Tunisia’s Prime Minister Hichem Mechichi has sacked Health Minister Faouzi Mehdi amid spiralling coronavirus cases in the North African country.
The ministry said earlier this month that Tunisia’s health system had “collapsed” under the weight of the pandemic, which has caused more than 17,000 deaths in a population of about 12 million.
Mechichi’s office announced Mehdi’s sacking in a brief statement Tuesday, without giving a reason for the move.
It said Social Affairs Minister Mohamed Trabelsi would head the ministry in a caretaker capacity.
Mehdi had initiated a temporary opening of vaccination stations to all Tunisians over 18 for Tuesday and Wednesday, leading to stampedes.
The ministry restricted access to vaccination to those aged over 40 on Wednesday to avoid a new rush.
Mehdi’s sacking is another instance of instability in a government that has seen several ministers resign over tensions with parliament and the presidency.
On Sunday, Tunisia reported 117 new coronavirus deaths and 2,520 new cases, bringing total recorded cases to more than half a million.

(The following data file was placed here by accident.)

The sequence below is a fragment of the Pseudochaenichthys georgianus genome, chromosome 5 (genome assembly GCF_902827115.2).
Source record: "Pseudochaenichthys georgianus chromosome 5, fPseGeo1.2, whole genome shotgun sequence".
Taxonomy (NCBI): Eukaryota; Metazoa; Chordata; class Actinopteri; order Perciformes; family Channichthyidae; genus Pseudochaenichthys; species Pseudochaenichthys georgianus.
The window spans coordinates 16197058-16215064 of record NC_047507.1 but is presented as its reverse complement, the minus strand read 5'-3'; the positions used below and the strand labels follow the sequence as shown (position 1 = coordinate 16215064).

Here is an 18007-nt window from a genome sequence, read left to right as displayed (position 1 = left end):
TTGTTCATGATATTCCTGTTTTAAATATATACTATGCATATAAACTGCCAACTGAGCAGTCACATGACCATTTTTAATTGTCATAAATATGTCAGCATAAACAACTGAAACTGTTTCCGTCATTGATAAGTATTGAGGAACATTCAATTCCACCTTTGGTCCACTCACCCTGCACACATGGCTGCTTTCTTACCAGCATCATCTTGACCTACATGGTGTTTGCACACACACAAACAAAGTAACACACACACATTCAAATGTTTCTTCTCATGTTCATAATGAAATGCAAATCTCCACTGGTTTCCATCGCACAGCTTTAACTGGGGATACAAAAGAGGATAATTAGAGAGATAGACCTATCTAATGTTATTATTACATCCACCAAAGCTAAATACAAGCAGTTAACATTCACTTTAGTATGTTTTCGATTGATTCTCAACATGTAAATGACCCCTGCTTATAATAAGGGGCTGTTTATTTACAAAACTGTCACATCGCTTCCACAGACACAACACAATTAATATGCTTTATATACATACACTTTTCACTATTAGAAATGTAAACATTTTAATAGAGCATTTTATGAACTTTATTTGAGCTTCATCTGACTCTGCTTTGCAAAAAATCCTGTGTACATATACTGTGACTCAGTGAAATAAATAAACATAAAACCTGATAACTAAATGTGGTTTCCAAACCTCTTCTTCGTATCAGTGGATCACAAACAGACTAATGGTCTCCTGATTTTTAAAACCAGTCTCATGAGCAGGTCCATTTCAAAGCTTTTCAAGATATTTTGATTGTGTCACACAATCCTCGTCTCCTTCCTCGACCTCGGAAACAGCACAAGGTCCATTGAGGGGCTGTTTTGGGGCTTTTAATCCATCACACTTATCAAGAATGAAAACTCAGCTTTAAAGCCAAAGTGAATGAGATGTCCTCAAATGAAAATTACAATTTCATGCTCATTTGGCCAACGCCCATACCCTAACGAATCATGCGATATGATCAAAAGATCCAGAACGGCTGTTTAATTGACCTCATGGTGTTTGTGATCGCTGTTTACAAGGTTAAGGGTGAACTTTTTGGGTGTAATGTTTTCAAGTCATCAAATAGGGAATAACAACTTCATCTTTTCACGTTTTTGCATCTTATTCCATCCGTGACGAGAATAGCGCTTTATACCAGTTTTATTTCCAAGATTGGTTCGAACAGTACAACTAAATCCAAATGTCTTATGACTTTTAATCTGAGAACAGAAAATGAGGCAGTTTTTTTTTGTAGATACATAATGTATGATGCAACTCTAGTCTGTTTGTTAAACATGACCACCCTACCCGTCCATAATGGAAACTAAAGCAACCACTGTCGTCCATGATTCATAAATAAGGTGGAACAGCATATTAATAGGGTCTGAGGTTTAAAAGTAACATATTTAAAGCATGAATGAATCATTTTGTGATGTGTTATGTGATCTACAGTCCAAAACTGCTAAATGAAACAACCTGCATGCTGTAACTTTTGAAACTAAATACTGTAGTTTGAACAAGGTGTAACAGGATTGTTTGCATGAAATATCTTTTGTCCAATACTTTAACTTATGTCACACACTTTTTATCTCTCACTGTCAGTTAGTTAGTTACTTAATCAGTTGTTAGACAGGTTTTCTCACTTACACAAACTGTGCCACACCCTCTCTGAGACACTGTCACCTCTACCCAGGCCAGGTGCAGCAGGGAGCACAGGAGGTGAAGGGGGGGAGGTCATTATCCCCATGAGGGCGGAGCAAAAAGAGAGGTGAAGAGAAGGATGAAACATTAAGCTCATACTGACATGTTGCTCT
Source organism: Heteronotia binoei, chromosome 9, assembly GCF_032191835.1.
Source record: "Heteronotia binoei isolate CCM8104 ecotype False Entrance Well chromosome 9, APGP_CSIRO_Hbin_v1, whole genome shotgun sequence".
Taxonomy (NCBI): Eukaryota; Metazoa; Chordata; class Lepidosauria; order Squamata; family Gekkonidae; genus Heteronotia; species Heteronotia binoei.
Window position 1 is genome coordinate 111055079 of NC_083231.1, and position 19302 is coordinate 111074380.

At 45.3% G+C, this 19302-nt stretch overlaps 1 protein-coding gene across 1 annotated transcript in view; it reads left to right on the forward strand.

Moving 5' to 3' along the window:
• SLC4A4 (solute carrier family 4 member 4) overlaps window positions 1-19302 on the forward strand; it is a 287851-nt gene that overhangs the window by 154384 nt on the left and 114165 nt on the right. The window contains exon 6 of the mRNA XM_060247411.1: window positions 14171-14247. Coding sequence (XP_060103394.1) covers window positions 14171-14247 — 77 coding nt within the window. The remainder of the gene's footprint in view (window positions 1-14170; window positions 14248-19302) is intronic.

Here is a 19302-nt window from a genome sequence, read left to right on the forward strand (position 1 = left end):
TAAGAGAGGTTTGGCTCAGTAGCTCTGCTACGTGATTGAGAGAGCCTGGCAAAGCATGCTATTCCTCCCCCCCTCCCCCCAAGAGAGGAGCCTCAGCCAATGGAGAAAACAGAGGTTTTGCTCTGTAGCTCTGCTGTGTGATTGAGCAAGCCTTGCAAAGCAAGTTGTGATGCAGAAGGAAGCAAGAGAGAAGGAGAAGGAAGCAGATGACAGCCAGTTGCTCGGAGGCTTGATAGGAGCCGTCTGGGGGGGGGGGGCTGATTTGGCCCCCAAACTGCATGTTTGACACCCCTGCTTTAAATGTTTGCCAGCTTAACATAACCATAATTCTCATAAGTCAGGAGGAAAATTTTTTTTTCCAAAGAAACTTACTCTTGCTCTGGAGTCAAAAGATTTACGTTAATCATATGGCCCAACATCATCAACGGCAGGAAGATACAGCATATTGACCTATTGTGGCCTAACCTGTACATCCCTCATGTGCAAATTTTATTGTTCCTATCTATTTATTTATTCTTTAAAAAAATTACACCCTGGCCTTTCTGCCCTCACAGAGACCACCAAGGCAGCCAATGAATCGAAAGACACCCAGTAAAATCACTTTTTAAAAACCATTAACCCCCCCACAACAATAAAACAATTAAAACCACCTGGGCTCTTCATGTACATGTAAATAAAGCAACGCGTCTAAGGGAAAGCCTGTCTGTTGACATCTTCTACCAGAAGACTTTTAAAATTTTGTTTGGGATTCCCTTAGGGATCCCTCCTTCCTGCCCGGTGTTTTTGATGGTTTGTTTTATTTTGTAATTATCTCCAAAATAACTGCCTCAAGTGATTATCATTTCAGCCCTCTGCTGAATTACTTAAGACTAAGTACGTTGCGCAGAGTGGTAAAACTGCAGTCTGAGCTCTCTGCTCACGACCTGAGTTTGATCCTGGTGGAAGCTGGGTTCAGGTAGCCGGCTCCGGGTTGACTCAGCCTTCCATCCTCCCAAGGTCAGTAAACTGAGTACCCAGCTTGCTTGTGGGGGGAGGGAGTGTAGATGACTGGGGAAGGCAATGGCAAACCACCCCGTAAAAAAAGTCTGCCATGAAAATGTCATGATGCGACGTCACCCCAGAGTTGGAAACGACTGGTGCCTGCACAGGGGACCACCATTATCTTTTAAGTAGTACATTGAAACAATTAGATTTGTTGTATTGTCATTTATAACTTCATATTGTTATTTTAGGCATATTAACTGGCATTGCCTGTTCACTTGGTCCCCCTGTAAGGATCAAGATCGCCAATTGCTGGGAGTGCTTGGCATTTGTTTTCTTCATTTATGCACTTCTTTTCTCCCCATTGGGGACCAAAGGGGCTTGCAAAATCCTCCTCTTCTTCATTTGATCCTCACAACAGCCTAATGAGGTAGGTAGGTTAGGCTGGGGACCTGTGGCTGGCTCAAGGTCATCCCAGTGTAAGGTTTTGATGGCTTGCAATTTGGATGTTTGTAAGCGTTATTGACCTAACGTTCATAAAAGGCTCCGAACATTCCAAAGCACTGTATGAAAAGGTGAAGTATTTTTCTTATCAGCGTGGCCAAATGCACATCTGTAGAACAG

Health ministry spokeswoman Nissaf Ben Alya said on July 8 the health situation was “catastrophic”, telling a local radio station that “unfortunately, the health system has collapsed.”
Some bodies of COVID-19 victims have been left lying in rooms next to other patients for up to 24 hours because there was not enough staff to organise their transfer to overstretched mortuaries.
The health ministry’s Facebook page said special field hospitals set up in recent months are no longer enough.
Following Ben Alya’s announcement, the government of war-torn neighbouring Libya said it had decided to close their shared border and suspend air links with Tunisia for a week.
Several countries, from Gulf states to former colonial power France and Mauritania have sent medical aid.
Since June 20, authorities have imposed a total lockdown on six regions and a partial lockdown in the capital.
Tunisians have lived through a decade of political instability and economic crisis since their 2011 revolution which overthrew dictator Zine El Abidine Ben Ali, leaving vital public services crumbling.
This content was originally published here.